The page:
The Public Management Index (PMI) is a sector-specific version of the Ashridge Management Index, which has been running since 1994. The publication of the 2010 PMI comes at a time when the public sector is facing huge challenges as the implications of the government’s Comprehensive Spending Review become clear.
The PMI – undertaken just before the Coalition government came to power – found that, despite all the pressures, management in the public sector is highly engaged, loyal, diligent, and hardworking. Contrary to stereotypes, public sector staff are prepared to take work home, go the extra mile, and work longer hours than they are contracted to do. They are hugely committed to helping public services change and succeed.
Over 50% of respondents expressed concern that top leaders spend insufficient time communicating with employees. A high percentage of staff saw organisational change as not only important, but a main part of their job. However, staff indicated that less than 50% of their leaders had skills in change management. Less than half believed, too, that their leaders had been appropriately developed to lead change. Of major concern, too, was the low score for successful delivery of the benefits of change – only 41%.
Employee engagement and regular communication with their leaders and each other is the top rated factor for success in delivering change. Both top leaders and their immediate managers were rated as poor on their communication with staff and unfortunately, they particularly identified a lack of leadership, closely followed by resistance to change as the most significant factors blocking major change in their organisations.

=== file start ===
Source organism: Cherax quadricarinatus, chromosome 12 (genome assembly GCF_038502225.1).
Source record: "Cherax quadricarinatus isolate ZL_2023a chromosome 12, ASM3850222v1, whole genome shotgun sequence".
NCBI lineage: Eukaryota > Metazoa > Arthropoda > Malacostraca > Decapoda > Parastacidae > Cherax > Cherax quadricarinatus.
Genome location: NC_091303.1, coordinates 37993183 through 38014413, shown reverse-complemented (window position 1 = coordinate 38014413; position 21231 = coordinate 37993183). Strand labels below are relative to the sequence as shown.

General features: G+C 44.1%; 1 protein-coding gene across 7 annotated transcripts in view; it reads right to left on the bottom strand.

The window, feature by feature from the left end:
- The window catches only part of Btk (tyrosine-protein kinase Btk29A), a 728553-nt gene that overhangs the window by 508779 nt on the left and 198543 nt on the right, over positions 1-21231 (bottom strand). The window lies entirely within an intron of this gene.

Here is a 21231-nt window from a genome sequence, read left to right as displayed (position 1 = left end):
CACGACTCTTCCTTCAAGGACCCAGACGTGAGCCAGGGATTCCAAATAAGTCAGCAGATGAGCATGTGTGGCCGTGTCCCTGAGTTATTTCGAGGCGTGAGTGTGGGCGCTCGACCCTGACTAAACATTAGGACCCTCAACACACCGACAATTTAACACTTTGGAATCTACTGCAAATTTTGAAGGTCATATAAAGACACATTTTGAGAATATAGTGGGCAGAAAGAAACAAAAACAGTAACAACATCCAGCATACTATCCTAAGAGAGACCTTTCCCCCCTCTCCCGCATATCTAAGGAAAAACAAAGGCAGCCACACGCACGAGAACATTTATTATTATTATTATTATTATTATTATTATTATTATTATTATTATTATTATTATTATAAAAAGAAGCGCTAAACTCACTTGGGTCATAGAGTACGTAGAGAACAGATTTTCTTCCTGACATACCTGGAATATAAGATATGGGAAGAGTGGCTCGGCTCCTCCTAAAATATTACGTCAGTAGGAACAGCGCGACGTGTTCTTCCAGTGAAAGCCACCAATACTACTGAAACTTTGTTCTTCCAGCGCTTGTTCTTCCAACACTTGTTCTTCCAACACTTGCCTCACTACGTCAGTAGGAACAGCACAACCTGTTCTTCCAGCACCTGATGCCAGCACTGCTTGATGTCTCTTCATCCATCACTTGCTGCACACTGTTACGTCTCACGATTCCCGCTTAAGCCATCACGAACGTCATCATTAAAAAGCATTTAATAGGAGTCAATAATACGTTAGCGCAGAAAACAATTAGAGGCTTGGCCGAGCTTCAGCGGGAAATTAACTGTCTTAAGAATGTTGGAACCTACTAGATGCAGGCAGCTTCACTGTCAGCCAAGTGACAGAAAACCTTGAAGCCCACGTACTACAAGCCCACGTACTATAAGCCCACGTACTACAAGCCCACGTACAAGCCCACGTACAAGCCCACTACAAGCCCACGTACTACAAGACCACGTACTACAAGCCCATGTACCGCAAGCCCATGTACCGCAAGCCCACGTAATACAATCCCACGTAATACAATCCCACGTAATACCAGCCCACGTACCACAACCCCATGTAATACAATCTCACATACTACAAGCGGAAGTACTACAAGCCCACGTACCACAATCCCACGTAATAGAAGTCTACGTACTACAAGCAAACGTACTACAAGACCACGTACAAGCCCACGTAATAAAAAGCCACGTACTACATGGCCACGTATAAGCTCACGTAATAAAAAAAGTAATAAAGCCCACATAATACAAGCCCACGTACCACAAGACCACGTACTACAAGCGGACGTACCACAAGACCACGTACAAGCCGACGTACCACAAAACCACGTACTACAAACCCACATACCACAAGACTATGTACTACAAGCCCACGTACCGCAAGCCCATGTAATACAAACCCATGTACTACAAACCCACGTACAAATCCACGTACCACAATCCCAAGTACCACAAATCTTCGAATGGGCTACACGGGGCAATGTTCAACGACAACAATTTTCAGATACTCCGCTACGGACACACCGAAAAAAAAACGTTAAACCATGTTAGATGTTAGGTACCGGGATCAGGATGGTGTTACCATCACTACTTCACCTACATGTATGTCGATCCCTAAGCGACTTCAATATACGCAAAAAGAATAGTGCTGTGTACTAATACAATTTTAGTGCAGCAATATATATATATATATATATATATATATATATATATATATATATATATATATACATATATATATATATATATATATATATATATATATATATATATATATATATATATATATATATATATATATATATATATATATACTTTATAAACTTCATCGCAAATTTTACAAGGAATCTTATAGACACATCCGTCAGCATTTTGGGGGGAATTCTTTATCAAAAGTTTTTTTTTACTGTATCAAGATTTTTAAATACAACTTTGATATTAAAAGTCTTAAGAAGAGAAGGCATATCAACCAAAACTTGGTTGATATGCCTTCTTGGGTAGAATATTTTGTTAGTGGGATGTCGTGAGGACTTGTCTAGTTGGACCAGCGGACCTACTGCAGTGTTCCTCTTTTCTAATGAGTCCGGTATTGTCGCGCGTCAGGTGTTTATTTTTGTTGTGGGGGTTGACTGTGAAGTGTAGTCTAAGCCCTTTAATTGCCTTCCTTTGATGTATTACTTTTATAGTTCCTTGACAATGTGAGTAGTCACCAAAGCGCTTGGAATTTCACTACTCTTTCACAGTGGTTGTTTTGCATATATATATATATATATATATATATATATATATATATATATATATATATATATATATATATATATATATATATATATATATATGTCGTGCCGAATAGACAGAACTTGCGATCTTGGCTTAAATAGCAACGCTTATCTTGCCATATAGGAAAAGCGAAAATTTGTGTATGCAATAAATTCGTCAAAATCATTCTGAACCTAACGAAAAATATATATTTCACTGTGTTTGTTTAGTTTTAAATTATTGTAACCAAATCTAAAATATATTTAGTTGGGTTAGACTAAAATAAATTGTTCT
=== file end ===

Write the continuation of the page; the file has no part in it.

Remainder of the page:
Public sector staff scored their line managers consistently well for effectiveness, providing direction, support and being trustworthy. They also felt that their own managers made sufficient time for them: the picture painted is one of solid day-to-day management.
They were less convinced by their top leaders who rated more poorly and, although the trend over time has been one of improvement, the top leaders in the public sector continue to lag well behind the private sector. Top leaders scored low on spending time communicating with staff (46%) and only 42% felt communications from top leaders were clear.
Staff continue to feel snowed under by emails (70%) and are working longer hours to get the job done. At 98%, long hours were given the highest single score in the survey. This suggests work life balance is under pressure with the risk of overload, fatigue and ill-health as high risk areas as the cost savings programme proceeds.
The report’s findings suggest that top public sector leaders will need to communicate more frequently in an open and honest way, to build trust and engage staff through the difficult times ahead. www.ashridge.org.uk/pmi